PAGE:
To this end, the National Institute for Digital Learning has appointed an international advisory board of leading experts in the field. Also, we have commissioned the Horizon report to better understand the challenges, opportunity and future trends facing higher education. The report will be available in April.
There are also opportunities to be far more active and proactive in the European sphere. DCU is currently a member of the OpenupEd MOOC initiative funded by the European Commission. Since the National Institute for Digital Learning was established, we have secured funding from three major European projects. In March 2015, for example, with European funding, the National Institute for Digital Learning will host a national MOOC symposium.
In conclusion, Irish educators and policy makers, rather than being prophets of doom and purveyors of dreams, need to shape the digital transformation of higher education. The salient question that the digital learning roadmap asks is "Where are we going?", but the question should be "Where do we want to go?". Discussions on the future of online learning need to be framed around the question of what type of higher education system we want to create by 2030.
Mr. John D'Arcy:
I thank the committee for the invitation to attend today. We are delighted to be here.
The Open University has always been a distance learning provider. Open University will celebrate its 45th birthday this year, and throughout that time we have relied on various technological approaches to get to learners in far-flung places across the UK, Ireland and the globe. Earlier inceptions were television and radio, and with the development of PCs our world exploded and we moved into online learning.
Most of our courses are blended learning courses and are not all strictly conducted online. Learners still want face-to-face tuition at times; they want telephone and e-forum support, which we endeavour to provide. Increasingly, a lot of our learners use Twitter and Facebook to communicate with their tutors and peers in order to take their studies forward.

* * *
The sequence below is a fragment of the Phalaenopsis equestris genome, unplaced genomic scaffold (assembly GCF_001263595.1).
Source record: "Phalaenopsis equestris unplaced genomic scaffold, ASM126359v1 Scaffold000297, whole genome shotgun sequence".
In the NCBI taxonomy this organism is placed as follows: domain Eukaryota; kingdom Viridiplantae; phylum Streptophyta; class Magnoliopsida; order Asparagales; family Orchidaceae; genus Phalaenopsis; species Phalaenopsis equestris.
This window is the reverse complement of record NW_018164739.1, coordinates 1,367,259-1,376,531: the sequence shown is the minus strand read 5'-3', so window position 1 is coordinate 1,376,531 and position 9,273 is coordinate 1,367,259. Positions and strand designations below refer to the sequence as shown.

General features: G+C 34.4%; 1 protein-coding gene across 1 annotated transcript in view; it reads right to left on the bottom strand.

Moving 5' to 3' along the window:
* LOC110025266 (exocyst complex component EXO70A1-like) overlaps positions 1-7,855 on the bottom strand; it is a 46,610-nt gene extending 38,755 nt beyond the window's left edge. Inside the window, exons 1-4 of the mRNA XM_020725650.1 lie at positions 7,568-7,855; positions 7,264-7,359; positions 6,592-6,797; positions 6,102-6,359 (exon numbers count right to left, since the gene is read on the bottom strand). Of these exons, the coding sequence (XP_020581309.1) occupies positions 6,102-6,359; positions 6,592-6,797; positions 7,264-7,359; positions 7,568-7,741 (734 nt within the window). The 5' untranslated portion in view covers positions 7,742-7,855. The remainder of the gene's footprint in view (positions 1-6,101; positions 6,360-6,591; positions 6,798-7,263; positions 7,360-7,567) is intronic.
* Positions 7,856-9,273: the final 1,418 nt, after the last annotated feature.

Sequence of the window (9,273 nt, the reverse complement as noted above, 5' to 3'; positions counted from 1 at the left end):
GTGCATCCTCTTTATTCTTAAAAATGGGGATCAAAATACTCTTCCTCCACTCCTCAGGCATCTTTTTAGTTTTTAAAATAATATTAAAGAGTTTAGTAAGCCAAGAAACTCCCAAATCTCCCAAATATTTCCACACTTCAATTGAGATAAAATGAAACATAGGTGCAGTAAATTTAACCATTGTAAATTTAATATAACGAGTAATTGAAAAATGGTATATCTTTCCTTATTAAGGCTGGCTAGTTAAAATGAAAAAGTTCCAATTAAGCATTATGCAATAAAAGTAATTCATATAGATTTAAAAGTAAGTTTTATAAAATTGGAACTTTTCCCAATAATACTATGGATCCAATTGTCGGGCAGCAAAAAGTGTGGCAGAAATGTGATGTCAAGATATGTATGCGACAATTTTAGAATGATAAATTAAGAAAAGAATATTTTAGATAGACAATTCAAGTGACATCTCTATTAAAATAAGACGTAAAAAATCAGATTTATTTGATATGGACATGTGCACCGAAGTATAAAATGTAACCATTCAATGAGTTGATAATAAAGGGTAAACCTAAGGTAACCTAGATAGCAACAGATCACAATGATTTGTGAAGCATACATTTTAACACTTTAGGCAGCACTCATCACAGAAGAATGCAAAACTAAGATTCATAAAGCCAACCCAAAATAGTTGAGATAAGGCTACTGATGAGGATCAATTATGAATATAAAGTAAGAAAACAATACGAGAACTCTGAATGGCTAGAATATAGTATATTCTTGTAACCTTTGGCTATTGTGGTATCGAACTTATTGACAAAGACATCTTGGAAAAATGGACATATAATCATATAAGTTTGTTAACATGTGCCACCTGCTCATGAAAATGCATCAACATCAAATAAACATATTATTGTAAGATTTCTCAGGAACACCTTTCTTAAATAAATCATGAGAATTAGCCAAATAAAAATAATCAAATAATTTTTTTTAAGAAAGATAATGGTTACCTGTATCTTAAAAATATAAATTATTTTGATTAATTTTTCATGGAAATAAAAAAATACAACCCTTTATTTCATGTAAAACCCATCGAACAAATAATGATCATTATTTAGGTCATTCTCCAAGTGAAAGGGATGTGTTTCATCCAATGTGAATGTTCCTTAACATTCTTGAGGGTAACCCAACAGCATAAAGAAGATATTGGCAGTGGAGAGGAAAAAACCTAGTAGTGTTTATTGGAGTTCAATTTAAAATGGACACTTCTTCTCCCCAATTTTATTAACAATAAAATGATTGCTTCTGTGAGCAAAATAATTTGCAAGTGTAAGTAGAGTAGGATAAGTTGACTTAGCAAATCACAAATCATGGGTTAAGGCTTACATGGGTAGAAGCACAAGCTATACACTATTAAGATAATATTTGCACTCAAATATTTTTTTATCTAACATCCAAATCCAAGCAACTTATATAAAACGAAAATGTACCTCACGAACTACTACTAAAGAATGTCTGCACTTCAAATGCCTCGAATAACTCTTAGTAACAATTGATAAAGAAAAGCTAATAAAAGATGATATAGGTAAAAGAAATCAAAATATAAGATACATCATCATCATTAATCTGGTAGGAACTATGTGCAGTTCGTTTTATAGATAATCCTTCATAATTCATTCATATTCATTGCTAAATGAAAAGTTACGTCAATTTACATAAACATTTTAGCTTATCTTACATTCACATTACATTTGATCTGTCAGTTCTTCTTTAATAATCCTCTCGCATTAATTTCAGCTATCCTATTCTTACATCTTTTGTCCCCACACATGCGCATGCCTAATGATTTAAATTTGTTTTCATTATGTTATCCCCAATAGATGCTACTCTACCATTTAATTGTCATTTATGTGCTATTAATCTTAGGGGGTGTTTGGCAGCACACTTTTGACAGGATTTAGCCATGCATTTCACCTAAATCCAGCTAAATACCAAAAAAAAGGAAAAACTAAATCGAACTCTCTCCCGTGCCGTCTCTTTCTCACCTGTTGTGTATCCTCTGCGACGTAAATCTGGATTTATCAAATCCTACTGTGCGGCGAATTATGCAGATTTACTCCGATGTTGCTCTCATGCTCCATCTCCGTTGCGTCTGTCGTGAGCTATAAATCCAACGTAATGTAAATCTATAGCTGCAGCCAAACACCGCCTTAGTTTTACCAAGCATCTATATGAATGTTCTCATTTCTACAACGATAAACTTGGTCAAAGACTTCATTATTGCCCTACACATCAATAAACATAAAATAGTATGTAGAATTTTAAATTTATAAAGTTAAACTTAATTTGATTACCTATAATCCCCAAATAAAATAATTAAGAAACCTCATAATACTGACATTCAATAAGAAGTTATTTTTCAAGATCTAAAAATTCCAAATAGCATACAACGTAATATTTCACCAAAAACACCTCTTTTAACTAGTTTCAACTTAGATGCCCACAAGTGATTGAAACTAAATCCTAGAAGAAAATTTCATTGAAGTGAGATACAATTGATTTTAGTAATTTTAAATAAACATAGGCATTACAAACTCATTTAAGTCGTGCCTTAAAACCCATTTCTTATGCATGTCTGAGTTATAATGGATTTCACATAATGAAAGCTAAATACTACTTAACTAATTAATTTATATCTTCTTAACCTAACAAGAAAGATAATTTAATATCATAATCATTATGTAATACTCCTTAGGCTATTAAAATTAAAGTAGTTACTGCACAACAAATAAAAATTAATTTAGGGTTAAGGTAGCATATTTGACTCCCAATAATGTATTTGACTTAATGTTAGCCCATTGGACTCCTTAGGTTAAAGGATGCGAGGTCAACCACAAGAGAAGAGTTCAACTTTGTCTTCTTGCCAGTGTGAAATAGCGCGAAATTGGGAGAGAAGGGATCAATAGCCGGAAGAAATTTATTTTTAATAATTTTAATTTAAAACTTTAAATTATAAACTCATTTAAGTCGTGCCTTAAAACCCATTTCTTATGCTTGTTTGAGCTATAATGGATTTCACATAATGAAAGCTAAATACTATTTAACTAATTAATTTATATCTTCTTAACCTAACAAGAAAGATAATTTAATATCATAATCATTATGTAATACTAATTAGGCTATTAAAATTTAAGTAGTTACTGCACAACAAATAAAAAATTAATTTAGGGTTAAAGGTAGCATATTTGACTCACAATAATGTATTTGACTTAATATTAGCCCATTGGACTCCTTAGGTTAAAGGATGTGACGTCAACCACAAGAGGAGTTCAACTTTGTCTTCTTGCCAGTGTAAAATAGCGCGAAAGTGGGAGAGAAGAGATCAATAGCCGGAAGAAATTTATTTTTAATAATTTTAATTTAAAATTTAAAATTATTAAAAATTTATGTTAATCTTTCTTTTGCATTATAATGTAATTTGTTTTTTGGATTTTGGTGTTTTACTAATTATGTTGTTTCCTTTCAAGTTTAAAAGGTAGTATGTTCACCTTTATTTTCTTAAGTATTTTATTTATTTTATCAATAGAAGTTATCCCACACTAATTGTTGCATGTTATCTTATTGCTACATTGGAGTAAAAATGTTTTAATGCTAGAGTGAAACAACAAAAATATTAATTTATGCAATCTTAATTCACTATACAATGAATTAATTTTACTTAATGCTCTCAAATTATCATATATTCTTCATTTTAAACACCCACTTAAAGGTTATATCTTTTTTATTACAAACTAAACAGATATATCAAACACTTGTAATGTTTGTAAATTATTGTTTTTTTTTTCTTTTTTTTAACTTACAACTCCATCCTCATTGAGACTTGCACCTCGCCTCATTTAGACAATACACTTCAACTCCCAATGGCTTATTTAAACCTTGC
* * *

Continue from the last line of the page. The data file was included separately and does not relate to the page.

Open University is a MOOC provider and established a system called FutureLearn about two years ago. One of the reasons for doing so, as Professor Brown said in his presentation, is that MOOCs are allegedly a disruptive force in higher education. We felt that distance learning was something on which we had been a thought leader for a particular period and, therefore, we felt we should try to bring a degree of quality, standards and reputation to the MOOC environment. FutureLearn has been going for almost two years, with about 30 academic partners located largely across the UK but also on this island, including Trinity College Dublin and Queen's University, Belfast.
FutureLearn has been phenomenally successful in terms of student uptake. More than 750 million learners have signed up, and so far they have looked at well over 1 million courses. I am glad my colleagues from TCD are here today, because its MOOC has been one of the most successful in terms of student numbers, with well over 20,000 learners. Those learners have stayed with the course. That is down to the way Trinity has approached the pedagogy.
MOOCs are a bit unusual. People may wonder about free learning and wonder whether it is worthwhile. We have found that the partners we work with and our academics produce very high-quality courses of three hours learning per week for maybe 13 weeks. The retention figures show that around 22% of learners who start will finish their courses. That percentage sounds quite low, but in MOOC terms it is quite high, so we are very pleased with the results.
Aside from FutureLearn, which is a collaborative venture that is funded by the Open University, we also have an internal platform called OpenLearn. Since OpenLearn was set up in 2006, around 33 million unique visitors have used material from it. A lot of its content consists of previously run undergraduate and postgraduate material, so it is substantial learning. It is an area we are rapidly taking forward.